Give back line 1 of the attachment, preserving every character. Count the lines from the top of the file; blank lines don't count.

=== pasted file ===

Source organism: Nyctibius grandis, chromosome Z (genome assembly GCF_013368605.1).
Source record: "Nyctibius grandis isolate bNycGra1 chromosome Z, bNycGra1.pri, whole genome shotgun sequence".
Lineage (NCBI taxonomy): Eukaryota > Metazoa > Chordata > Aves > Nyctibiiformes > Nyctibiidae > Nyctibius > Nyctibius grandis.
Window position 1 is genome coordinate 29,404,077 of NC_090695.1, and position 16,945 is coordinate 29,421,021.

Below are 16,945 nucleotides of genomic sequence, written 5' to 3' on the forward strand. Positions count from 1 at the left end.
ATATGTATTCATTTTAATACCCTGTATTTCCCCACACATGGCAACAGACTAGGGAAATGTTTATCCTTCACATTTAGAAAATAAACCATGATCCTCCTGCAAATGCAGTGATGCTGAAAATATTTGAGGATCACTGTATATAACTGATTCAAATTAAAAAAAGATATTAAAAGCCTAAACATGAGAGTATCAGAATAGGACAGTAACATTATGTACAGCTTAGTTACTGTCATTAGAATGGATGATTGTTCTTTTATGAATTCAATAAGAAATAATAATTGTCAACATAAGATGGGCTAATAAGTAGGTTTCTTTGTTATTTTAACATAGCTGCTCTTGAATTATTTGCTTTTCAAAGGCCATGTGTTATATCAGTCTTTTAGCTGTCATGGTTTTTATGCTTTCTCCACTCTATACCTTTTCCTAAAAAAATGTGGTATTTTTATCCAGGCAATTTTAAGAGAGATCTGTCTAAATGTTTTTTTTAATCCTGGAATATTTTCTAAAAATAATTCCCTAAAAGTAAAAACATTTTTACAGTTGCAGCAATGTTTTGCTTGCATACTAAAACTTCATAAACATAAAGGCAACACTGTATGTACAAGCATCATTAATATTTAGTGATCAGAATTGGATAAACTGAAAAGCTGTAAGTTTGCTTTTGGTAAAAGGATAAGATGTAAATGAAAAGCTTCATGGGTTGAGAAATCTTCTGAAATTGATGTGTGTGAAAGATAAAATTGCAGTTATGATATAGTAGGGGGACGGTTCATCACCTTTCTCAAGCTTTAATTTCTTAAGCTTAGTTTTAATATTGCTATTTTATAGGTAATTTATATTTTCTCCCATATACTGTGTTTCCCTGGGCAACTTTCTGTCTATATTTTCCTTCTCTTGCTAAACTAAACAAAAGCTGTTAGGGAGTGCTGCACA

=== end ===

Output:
Source organism: Nyctibius grandis, chromosome Z (genome assembly GCF_013368605.1).